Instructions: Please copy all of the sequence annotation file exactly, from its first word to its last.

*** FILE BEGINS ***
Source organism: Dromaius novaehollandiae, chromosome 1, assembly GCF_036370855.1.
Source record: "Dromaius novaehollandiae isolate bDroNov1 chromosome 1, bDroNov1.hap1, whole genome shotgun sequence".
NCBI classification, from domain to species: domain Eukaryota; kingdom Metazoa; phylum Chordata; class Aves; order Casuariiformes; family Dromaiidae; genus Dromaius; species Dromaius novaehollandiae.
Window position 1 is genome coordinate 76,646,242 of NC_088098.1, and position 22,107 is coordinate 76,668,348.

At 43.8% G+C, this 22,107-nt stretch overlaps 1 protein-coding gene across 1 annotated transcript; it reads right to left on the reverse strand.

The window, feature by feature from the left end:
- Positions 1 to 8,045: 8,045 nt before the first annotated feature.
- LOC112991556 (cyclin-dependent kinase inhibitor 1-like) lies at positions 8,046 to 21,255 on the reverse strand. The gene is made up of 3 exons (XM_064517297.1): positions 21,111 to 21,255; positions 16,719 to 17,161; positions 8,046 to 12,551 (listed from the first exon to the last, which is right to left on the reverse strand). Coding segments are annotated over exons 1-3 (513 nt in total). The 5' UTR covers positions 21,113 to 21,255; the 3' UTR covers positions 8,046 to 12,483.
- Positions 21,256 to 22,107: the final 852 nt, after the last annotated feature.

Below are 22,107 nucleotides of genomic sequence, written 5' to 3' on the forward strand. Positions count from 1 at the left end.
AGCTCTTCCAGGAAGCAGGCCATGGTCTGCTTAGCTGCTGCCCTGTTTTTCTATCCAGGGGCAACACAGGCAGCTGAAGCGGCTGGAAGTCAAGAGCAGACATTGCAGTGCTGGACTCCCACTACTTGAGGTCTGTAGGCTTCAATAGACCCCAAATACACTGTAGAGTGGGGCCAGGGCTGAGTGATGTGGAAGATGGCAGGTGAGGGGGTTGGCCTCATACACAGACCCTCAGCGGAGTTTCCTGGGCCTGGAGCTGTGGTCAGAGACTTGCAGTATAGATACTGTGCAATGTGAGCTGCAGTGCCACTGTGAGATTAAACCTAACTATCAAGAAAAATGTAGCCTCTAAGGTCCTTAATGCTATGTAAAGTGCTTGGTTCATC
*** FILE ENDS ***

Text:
Source organism: Dromaius novaehollandiae, chromosome 1, assembly GCF_036370855.1.
Source record: "Dromaius novaehollandiae isolate bDroNov1 chromosome 1, bDroNov1.hap1, whole genome shotgun sequence".
NCBI classification, from domain to species: domain Eukaryota; kingdom Metazoa; phylum Chordata; class Aves; order Casuariiformes; family Dromaiidae; genus Dromaius; species Dromaius novaehollandiae.
Window position 1 is genome coordinate 76,646,242 of NC_088098.1, and position 22,107 is coordinate 76,668,348.

At 43.8% G+C, this 22,107-nt stretch overlaps 1 protein-coding gene across 1 annotated transcript; it reads right to left on the reverse strand.

The window, feature by feature from the left end:
- Positions 1 to 8,045: 8,045 nt before the first annotated feature.
- LOC112991556 (cyclin-dependent kinase inhibitor 1-like) lies at positions 8,046 to 21,255 on the reverse strand. The gene is made up of 3 exons (XM_064517297.1): positions 21,111 to 21,255; positions 16,719 to 17,161; positions 8,046 to 12,551 (listed from the first exon to the last, which is right to left on the reverse strand). Coding segments are annotated over exons 1-3 (513 nt in total). The 5' UTR covers positions 21,113 to 21,255; the 3' UTR covers positions 8,046 to 12,483.
- Positions 21,256 to 22,107: the final 852 nt, after the last annotated feature.

Below are 22,107 nucleotides of genomic sequence, written 5' to 3' on the forward strand. Positions count from 1 at the left end.
AGCTCTTCCAGGAAGCAGGCCATGGTCTGCTTAGCTGCTGCCCTGTTTTTCTATCCAGGGGCAACACAGGCAGCTGAAGCGGCTGGAAGTCAAGAGCAGACATTGCAGTGCTGGACTCCCACTACTTGAGGTCTGTAGGCTTCAATAGACCCCAAATACACTGTAGAGTGGGGCCAGGGCTGAGTGATGTGGAAGATGGCAGGTGAGGGGGTTGGCCTCATACACAGACCCTCAGCGGAGTTTCCTGGGCCTGGAGCTGTGGTCAGAGACTTGCAGTATAGATACTGTGCAATGTGAGCTGCAGTGCCACTGTGAGATTAAACCTAACTATCAAGAAAAATGTAGCCTCTAAGGTCCTTAATGCTATGTAAAGTGCTTGGTTCATC